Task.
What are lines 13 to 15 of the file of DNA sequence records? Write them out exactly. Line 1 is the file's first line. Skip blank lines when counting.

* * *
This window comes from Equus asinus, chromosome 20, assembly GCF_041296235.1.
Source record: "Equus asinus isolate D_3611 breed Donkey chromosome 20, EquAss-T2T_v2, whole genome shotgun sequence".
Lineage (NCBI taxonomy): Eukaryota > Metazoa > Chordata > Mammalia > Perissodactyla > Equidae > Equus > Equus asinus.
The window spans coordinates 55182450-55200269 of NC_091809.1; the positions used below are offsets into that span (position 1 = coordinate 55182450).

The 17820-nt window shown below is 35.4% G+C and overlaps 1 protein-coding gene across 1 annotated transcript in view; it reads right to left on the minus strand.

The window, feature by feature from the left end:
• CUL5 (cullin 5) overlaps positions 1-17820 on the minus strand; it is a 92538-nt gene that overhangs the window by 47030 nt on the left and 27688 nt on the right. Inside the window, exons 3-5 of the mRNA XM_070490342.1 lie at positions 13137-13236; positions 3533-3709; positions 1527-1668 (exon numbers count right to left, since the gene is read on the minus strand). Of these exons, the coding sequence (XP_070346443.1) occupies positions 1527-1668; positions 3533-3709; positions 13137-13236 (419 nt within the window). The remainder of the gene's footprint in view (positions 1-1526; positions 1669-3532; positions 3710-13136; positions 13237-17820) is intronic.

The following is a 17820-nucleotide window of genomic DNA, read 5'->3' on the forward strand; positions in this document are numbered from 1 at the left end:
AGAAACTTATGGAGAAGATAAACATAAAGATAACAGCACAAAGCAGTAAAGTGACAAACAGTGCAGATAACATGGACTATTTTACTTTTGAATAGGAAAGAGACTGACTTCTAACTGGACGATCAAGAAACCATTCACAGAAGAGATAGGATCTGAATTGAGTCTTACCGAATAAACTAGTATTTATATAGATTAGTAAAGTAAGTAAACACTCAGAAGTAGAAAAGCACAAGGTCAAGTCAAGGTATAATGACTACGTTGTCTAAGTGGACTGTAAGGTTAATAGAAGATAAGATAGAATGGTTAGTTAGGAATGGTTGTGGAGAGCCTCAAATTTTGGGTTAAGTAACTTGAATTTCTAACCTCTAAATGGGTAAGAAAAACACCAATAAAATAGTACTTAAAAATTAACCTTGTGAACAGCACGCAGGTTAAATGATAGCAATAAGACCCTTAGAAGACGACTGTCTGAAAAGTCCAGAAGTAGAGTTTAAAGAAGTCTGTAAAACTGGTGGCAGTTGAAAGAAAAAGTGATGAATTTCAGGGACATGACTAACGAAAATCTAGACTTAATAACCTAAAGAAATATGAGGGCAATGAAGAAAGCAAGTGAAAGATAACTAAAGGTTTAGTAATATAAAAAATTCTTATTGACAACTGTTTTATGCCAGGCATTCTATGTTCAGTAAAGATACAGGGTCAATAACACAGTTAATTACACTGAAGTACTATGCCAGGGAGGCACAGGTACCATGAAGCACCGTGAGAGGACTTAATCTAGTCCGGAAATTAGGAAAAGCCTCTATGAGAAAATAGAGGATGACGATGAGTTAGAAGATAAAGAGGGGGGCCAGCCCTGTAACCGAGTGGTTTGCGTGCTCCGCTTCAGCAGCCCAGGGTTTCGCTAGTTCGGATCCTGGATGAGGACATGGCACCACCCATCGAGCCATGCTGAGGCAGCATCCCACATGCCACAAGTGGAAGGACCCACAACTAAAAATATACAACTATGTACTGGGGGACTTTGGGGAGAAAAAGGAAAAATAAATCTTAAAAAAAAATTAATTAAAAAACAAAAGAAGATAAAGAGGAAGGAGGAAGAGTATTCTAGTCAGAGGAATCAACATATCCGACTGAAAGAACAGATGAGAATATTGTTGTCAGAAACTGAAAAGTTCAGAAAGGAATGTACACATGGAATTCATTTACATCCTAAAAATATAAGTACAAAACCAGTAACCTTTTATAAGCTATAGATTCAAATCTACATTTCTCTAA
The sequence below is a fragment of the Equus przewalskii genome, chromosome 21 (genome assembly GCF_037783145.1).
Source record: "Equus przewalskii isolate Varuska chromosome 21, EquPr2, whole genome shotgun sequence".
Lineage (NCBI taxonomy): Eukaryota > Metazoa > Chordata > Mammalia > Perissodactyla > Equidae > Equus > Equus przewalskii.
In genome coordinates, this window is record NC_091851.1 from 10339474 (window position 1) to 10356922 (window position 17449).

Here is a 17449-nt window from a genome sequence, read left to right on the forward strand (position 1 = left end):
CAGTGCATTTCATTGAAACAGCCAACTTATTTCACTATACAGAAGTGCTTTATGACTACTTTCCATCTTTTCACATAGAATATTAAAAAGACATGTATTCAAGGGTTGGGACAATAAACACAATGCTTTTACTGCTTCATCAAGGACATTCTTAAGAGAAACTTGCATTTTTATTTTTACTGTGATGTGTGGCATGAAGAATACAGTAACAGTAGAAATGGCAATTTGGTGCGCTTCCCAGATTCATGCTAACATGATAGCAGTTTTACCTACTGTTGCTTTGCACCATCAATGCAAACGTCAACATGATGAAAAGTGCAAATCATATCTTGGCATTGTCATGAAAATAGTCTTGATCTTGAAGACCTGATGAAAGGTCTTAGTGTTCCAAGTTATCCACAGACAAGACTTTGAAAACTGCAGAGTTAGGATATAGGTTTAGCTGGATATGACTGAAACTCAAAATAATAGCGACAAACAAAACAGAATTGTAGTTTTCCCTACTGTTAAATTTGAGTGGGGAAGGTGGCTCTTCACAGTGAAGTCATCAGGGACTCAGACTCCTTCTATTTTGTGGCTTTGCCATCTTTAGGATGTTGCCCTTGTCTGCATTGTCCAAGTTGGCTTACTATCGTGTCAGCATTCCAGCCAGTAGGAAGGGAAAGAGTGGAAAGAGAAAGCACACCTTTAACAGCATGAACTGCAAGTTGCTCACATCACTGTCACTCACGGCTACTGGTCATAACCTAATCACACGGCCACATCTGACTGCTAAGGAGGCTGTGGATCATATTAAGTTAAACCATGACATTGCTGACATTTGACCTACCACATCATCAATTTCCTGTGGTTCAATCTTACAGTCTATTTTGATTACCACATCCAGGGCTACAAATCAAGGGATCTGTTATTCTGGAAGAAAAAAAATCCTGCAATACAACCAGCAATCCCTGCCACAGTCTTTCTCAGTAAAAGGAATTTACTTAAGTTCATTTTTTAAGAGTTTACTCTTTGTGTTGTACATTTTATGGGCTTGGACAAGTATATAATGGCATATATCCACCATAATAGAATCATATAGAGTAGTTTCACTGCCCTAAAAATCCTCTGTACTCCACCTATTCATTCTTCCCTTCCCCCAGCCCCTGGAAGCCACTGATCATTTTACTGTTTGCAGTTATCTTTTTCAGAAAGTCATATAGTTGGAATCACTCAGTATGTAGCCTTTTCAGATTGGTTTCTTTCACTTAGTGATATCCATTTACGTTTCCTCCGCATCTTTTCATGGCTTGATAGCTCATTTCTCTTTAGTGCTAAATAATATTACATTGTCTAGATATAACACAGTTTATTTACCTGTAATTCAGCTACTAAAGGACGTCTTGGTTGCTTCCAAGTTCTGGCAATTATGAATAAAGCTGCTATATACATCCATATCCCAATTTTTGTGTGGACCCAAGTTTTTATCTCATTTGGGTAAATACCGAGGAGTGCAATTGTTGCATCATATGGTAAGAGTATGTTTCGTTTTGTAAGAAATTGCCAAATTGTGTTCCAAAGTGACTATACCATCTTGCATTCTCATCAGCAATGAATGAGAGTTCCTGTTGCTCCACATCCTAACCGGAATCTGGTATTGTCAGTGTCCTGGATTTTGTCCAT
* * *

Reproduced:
In genome coordinates, this window is record NC_091851.1 from 10339474 (window position 1) to 10356922 (window position 17449).

Here is a 17449-nt window from a genome sequence, read left to right on the forward strand (position 1 = left end):
CAGTGCATTTCATTGAAACAGCCAACTTATTTCACTATACAGAAGTGCTTTATGACTACTTTCCATCTTTTCACATAGAATATTAAAAAGACATGTATTCAAGGGTTGGGACAATAAACACAATGCTTTTACTGCTTCATCAAGGACATTCTTAAGAGAAACTTGCATTTTTATTTTTACTGTGATGTGTGGCATGAAGAATACAGTAACAGTAGAAATGGCAATTTGGTGCGCTTCCCAGATTCATGCTAACATGATAGCAGTTTTACCTACTGTTGCTTTGCACCATCAATGCAAACGTCAACATGATGAAAAGTGCAAATCATATCTTGGCATTGTCATGAAAATAGTCTTGATCTTGAAGACCTGATGAAAGGTCTTAGTGTTCCAAGTTATCCACAGACAAGACTTTGAAAACTGCAGAGTTAGGATATAGGTTTAGCTGGATATGACTGAAACTCAAAATAATAGCGACAAACAAAACAGAATTGTAGTTTTCCCTACTGTTAAATTTGAGTGGGGAAGGTGGCTCTTCACAGTGAAGTCATCAGGGACTCAGACTCCTTCTATTTTGTGGCTTTGCCATCTTTAGGATGTTGCCCTTGTCTGCATTGTCCAAGTTGGCTTACTATCGTGTCAGCATTCCAGCCAGTAGGAAGGGAAAGAGTGGAAAGAGAAAGCACACCTTTAACAGCATGAACTGCAAGTTGCTCACATCACTGTCACTCACGGCTACTGGTCATAACCTAATCACACGGCCACATCTGACTGCTAAGGAGGCTGTGGATCATATTAAGTTAAACCATGACATTGCTGACATTTGACCTACCACATCATCAATTTCCTGTGGTTCAATCTTACAGTCTATTTTGATTACCACATCCAGGGCTACAAATCAAGGGATCTGTTATTCTGGAAGAAAAAAAATCCTGCAATACAACCAGCAATCCCTGCCACAGTCTTTCTCAGTAAAAGGAATTTACTTAAGTTCATTTTTTAAGAGTTTACTCTTTGTGTTGTACATTTTATGGGCTTGGACAAGTATATAATGGCATATATCCACCATAATAGAATCATATAGAGTAGTTTCACTGCCCTAAAAATCCTCTGTACTCCACCTATTCATTCTTCCCTTCCCCCAGCCCCTGGAAGCCACTGATCATTTTACTGTTTGCAGTTATCTTTTTCAGAAAGTCATATAGTTGGAATCACTCAGTATGTAGCCTTTTCAGATTGGTTTCTTTCACTTAGTGATATCCATTTACGTTTCCTCCGCATCTTTTCATGGCTTGATAGCTCATTTCTCTTTAGTGCTAAATAATATTACATTGTCTAGATATAACACAGTTTATTTACCTGTAATTCAGCTACTAAAGGACGTCTTGGTTGCTTCCAAGTTCTGGCAATTATGAATAAAGCTGCTATATACATCCATATCCCAATTTTTGTGTGGACCCAAGTTTTTATCTCATTTGGGTAAATACCGAGGAGTGCAATTGTTGCATCATATGGTAAGAGTATGTTTCGTTTTGTAAGAAATTGCCAAATTGTGTTCCAAAGTGACTATACCATCTTGCATTCTCATCAGCAATGAATGAGAGTTCCTGTTGCTCCACATCCTAACCGGAATCTGGTATTGTCAGTGTCCTGGATTTTGTCCAT